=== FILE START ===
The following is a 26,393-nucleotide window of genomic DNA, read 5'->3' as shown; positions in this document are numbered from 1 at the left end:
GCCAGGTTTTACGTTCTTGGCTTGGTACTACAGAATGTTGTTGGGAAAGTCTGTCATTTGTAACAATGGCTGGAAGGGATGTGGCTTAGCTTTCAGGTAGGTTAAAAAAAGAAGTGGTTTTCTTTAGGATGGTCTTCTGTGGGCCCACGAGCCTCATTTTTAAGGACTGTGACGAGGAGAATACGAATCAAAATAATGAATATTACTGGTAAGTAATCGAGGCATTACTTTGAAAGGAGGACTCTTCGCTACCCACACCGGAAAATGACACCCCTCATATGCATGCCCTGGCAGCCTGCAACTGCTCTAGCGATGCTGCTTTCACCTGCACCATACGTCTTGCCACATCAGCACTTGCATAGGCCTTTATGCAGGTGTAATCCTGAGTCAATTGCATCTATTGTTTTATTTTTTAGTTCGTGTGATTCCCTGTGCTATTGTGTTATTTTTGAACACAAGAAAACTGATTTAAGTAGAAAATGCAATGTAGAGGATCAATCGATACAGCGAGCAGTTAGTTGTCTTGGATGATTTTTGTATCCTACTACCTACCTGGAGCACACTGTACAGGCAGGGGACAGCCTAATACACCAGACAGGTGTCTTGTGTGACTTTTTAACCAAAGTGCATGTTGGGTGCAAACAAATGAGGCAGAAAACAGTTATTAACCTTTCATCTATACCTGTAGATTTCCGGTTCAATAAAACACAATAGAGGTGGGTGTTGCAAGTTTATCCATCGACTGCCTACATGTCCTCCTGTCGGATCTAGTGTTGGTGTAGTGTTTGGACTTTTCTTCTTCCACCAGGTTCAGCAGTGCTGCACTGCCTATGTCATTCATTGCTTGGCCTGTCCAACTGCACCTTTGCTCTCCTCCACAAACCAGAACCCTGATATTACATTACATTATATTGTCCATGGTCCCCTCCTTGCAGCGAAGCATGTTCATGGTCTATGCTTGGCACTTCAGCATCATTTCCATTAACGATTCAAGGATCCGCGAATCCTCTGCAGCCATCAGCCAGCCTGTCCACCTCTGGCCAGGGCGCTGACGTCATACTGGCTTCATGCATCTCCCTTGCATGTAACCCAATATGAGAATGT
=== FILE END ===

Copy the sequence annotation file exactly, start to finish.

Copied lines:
The following is a 26,393-nucleotide window of genomic DNA, read 5'->3' as shown; positions in this document are numbered from 1 at the left end:
GCCAGGTTTTACGTTCTTGGCTTGGTACTACAGAATGTTGTTGGGAAAGTCTGTCATTTGTAACAATGGCTGGAAGGGATGTGGCTTAGCTTTCAGGTAGGTTAAAAAAAGAAGTGGTTTTCTTTAGGATGGTCTTCTGTGGGCCCACGAGCCTCATTTTTAAGGACTGTGACGAGGAGAATACGAATCAAAATAATGAATATTACTGGTAAGTAATCGAGGCATTACTTTGAAAGGAGGACTCTTCGCTACCCACACCGGAAAATGACACCCCTCATATGCATGCCCTGGCAGCCTGCAACTGCTCTAGCGATGCTGCTTTCACCTGCACCATACGTCTTGCCACATCAGCACTTGCATAGGCCTTTATGCAGGTGTAATCCTGAGTCAATTGCATCTATTGTTTTATTTTTTAGTTCGTGTGATTCCCTGTGCTATTGTGTTATTTTTGAACACAAGAAAACTGATTTAAGTAGAAAATGCAATGTAGAGGATCAATCGATACAGCGAGCAGTTAGTTGTCTTGGATGATTTTTGTATCCTACTACCTACCTGGAGCACACTGTACAGGCAGGGGACAGCCTAATACACCAGACAGGTGTCTTGTGTGACTTTTTAACCAAAGTGCATGTTGGGTGCAAACAAATGAGGCAGAAAACAGTTATTAACCTTTCATCTATACCTGTAGATTTCCGGTTCAATAAAACACAATAGAGGTGGGTGTTGCAAGTTTATCCATCGACTGCCTACATGTCCTCCTGTCGGATCTAGTGTTGGTGTAGTGTTTGGACTTTTCTTCTTCCACCAGGTTCAGCAGTGCTGCACTGCCTATGTCATTCATTGCTTGGCCTGTCCAACTGCACCTTTGCTCTCCTCCACAAACCAGAACCCTGATATTACATTACATTATATTGTCCATGGTCCCCTCCTTGCAGCGAAGCATGTTCATGGTCTATGCTTGGCACTTCAGCATCATTTCCATTAACGATTCAAGGATCCGCGAATCCTCTGCAGCCATCAGCCAGCCTGTCCACCTCTGGCCAGGGCGCTGACGTCATACTGGCTTCATGCATCTCCCTTGCATGTAACCCAATATGAGAATGT